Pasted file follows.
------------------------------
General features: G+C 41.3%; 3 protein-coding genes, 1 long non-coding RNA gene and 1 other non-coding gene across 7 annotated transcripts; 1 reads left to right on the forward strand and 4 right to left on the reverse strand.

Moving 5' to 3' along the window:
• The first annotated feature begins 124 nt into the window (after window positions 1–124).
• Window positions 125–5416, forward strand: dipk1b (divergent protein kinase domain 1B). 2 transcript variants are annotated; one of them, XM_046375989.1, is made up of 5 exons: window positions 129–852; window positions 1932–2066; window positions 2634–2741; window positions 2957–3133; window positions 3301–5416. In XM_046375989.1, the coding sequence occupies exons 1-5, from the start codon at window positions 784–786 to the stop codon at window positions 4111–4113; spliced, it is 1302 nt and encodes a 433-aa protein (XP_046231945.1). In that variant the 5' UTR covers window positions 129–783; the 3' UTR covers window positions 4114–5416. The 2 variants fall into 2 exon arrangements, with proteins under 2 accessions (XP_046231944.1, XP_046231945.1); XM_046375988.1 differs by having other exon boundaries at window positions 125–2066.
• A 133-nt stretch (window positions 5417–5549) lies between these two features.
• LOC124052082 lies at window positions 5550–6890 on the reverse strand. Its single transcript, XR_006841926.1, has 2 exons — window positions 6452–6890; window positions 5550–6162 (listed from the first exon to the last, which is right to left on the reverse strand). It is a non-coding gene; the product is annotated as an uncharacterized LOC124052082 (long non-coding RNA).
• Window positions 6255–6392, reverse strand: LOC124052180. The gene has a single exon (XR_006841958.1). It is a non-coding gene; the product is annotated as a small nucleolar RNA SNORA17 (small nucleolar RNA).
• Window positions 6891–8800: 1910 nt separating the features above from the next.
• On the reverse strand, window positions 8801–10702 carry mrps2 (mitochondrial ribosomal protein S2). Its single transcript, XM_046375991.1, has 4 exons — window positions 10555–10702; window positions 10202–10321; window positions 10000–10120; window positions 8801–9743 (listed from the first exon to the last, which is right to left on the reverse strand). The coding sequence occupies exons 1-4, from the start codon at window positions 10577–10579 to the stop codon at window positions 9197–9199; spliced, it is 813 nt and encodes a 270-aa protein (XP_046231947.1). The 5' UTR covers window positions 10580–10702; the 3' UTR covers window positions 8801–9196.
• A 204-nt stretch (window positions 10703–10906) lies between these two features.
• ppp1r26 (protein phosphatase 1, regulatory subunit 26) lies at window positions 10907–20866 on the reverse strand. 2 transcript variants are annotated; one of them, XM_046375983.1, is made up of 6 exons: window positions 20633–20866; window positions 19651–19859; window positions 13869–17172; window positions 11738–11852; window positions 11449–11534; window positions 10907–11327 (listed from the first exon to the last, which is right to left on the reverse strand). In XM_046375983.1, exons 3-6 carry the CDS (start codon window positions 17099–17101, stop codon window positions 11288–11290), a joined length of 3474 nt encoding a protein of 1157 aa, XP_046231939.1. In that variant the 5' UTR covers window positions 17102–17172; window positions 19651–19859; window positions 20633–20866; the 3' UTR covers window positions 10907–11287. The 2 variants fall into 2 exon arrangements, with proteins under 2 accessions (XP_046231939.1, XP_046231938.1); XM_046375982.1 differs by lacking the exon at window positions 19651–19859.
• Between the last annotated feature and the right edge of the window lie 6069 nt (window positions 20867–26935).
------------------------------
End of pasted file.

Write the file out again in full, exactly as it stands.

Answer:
General features: G+C 41.3%; 3 protein-coding genes, 1 long non-coding RNA gene and 1 other non-coding gene across 7 annotated transcripts; 1 reads left to right on the forward strand and 4 right to left on the reverse strand.

Moving 5' to 3' along the window:
• The first annotated feature begins 124 nt into the window (after window positions 1–124).
• Window positions 125–5416, forward strand: dipk1b (divergent protein kinase domain 1B). 2 transcript variants are annotated; one of them, XM_046375989.1, is made up of 5 exons: window positions 129–852; window positions 1932–2066; window positions 2634–2741; window positions 2957–3133; window positions 3301–5416. In XM_046375989.1, the coding sequence occupies exons 1-5, from the start codon at window positions 784–786 to the stop codon at window positions 4111–4113; spliced, it is 1302 nt and encodes a 433-aa protein (XP_046231945.1). In that variant the 5' UTR covers window positions 129–783; the 3' UTR covers window positions 4114–5416. The 2 variants fall into 2 exon arrangements, with proteins under 2 accessions (XP_046231944.1, XP_046231945.1); XM_046375988.1 differs by having other exon boundaries at window positions 125–2066.
• A 133-nt stretch (window positions 5417–5549) lies between these two features.
• LOC124052082 lies at window positions 5550–6890 on the reverse strand. Its single transcript, XR_006841926.1, has 2 exons — window positions 6452–6890; window positions 5550–6162 (listed from the first exon to the last, which is right to left on the reverse strand). It is a non-coding gene; the product is annotated as an uncharacterized LOC124052082 (long non-coding RNA).
• Window positions 6255–6392, reverse strand: LOC124052180. The gene has a single exon (XR_006841958.1). It is a non-coding gene; the product is annotated as a small nucleolar RNA SNORA17 (small nucleolar RNA).
• Window positions 6891–8800: 1910 nt separating the features above from the next.
• On the reverse strand, window positions 8801–10702 carry mrps2 (mitochondrial ribosomal protein S2). Its single transcript, XM_046375991.1, has 4 exons — window positions 10555–10702; window positions 10202–10321; window positions 10000–10120; window positions 8801–9743 (listed from the first exon to the last, which is right to left on the reverse strand). The coding sequence occupies exons 1-4, from the start codon at window positions 10577–10579 to the stop codon at window positions 9197–9199; spliced, it is 813 nt and encodes a 270-aa protein (XP_046231947.1). The 5' UTR covers window positions 10580–10702; the 3' UTR covers window positions 8801–9196.
• A 204-nt stretch (window positions 10703–10906) lies between these two features.
• ppp1r26 (protein phosphatase 1, regulatory subunit 26) lies at window positions 10907–20866 on the reverse strand. 2 transcript variants are annotated; one of them, XM_046375983.1, is made up of 6 exons: window positions 20633–20866; window positions 19651–19859; window positions 13869–17172; window positions 11738–11852; window positions 11449–11534; window positions 10907–11327 (listed from the first exon to the last, which is right to left on the reverse strand). In XM_046375983.1, exons 3-6 carry the CDS (start codon window positions 17099–17101, stop codon window positions 11288–11290), a joined length of 3474 nt encoding a protein of 1157 aa, XP_046231939.1. In that variant the 5' UTR covers window positions 17102–17172; window positions 19651–19859; window positions 20633–20866; the 3' UTR covers window positions 10907–11287. The 2 variants fall into 2 exon arrangements, with proteins under 2 accessions (XP_046231939.1, XP_046231938.1); XM_046375982.1 differs by lacking the exon at window positions 19651–19859.
• Between the last annotated feature and the right edge of the window lie 6069 nt (window positions 20867–26935).